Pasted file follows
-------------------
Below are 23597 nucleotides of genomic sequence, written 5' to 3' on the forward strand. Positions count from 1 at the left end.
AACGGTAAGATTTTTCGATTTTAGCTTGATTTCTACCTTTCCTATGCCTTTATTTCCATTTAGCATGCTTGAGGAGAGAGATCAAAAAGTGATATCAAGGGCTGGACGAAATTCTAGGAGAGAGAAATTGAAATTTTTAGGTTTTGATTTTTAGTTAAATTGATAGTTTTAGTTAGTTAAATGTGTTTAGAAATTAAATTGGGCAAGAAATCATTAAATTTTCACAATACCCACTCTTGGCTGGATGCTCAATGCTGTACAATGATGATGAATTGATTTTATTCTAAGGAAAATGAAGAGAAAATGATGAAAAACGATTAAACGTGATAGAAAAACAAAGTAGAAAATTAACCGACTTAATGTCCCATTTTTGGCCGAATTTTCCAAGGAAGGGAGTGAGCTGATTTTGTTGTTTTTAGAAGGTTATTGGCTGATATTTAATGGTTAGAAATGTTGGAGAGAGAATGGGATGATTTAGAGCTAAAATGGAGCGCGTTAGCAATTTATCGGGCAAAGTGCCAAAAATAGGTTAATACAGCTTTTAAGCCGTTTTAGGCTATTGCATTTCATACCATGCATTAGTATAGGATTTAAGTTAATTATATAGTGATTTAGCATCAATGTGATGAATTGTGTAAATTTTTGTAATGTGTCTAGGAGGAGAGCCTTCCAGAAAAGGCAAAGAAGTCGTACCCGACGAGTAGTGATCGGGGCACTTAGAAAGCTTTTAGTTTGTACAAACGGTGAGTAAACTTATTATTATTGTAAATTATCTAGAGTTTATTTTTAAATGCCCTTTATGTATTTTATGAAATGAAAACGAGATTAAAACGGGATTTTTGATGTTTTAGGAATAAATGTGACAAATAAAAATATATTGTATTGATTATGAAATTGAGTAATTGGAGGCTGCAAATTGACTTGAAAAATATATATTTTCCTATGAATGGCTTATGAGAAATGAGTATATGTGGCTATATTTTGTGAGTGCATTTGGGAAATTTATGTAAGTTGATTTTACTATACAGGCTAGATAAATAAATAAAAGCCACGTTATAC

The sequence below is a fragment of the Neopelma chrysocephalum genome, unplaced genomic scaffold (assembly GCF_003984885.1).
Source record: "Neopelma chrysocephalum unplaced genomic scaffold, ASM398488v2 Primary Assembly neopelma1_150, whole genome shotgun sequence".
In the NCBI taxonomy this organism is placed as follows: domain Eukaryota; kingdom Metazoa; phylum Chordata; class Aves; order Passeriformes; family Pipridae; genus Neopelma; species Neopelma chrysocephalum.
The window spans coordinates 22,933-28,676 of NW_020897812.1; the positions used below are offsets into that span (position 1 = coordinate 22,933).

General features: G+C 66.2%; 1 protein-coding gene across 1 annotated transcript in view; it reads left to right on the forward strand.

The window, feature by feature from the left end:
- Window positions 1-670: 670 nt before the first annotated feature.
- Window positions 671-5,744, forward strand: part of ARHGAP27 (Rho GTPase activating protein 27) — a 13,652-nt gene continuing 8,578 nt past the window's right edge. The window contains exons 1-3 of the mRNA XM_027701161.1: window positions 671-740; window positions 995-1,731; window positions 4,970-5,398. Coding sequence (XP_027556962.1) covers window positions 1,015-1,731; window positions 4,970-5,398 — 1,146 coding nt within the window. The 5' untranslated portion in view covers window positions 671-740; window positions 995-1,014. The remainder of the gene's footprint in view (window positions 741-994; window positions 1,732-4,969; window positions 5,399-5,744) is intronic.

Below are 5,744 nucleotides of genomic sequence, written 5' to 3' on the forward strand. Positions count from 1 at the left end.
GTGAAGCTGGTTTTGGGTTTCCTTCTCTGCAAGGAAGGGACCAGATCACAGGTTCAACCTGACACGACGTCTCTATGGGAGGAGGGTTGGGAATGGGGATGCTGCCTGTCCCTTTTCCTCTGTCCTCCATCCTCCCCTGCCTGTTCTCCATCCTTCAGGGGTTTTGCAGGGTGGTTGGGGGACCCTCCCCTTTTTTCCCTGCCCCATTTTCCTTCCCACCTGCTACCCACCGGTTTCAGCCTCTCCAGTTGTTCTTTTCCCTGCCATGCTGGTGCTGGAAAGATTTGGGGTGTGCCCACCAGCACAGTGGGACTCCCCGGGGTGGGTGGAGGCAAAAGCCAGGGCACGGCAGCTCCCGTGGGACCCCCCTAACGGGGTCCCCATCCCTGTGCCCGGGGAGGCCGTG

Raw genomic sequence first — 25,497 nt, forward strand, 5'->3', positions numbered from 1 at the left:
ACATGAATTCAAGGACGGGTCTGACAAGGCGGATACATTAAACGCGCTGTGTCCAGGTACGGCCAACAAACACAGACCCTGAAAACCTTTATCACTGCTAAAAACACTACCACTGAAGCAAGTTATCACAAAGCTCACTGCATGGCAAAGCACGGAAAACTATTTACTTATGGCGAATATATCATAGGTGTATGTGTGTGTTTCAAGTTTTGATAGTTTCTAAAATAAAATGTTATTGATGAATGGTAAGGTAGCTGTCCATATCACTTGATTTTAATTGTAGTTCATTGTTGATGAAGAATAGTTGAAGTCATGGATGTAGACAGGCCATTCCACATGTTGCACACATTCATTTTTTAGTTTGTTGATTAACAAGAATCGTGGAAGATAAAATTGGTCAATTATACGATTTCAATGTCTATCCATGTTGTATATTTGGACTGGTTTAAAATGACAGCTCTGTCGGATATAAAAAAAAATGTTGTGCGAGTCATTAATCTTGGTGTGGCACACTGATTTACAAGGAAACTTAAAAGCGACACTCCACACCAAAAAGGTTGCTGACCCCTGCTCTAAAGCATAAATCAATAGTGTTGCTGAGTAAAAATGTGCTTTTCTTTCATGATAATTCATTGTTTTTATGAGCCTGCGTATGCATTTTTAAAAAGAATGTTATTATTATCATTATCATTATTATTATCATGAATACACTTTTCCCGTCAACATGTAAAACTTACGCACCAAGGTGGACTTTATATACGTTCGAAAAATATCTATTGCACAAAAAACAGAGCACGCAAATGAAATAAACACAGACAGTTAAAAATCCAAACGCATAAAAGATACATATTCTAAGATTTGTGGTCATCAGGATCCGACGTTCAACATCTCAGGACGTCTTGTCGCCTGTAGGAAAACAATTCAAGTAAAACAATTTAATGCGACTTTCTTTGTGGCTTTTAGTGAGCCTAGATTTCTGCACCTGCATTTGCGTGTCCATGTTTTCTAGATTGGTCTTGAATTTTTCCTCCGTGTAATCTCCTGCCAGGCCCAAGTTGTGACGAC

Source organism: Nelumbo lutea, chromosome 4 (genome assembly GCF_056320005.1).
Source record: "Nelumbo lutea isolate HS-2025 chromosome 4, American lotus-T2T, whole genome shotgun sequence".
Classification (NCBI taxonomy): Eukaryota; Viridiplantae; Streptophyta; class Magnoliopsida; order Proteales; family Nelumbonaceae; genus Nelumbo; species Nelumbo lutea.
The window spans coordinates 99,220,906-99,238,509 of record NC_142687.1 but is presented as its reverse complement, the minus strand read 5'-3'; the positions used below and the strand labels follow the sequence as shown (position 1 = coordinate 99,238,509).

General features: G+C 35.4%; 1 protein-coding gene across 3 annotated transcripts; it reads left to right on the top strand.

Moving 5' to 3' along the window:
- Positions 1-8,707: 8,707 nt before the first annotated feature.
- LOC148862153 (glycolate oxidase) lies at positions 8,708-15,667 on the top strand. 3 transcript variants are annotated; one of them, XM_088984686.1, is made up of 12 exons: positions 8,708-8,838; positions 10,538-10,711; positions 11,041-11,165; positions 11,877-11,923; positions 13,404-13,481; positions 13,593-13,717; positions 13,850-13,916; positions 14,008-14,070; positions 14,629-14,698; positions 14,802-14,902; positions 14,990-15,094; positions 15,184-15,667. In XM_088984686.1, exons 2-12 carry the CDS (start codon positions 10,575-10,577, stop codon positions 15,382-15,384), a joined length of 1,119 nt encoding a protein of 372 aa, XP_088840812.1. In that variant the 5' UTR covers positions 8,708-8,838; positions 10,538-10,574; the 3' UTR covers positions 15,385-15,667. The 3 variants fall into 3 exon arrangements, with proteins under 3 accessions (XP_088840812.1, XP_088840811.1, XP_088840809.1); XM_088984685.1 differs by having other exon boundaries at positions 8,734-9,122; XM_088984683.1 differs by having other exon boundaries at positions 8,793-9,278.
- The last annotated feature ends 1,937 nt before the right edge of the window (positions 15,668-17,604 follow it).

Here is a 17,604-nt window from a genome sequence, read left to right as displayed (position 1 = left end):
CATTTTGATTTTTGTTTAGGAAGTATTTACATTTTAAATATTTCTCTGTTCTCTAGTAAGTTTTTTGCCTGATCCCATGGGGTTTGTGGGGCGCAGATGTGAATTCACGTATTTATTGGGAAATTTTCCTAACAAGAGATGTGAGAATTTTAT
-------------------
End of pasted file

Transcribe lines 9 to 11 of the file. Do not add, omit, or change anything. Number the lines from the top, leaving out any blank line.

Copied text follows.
- Window positions 1-670: 670 nt before the first annotated feature.
- Window positions 671-5,744, forward strand: part of ARHGAP27 (Rho GTPase activating protein 27) — a 13,652-nt gene continuing 8,578 nt past the window's right edge. The window contains exons 1-3 of the mRNA XM_027701161.1: window positions 671-740; window positions 995-1,731; window positions 4,970-5,398. Coding sequence (XP_027556962.1) covers window positions 1,015-1,731; window positions 4,970-5,398 — 1,146 coding nt within the window. The 5' untranslated portion in view covers window positions 671-740; window positions 995-1,014. The remainder of the gene's footprint in view (window positions 741-994; window positions 1,732-4,969; window positions 5,399-5,744) is intronic.

Below are 5,744 nucleotides of genomic sequence, written 5' to 3' on the forward strand. Positions count from 1 at the left end.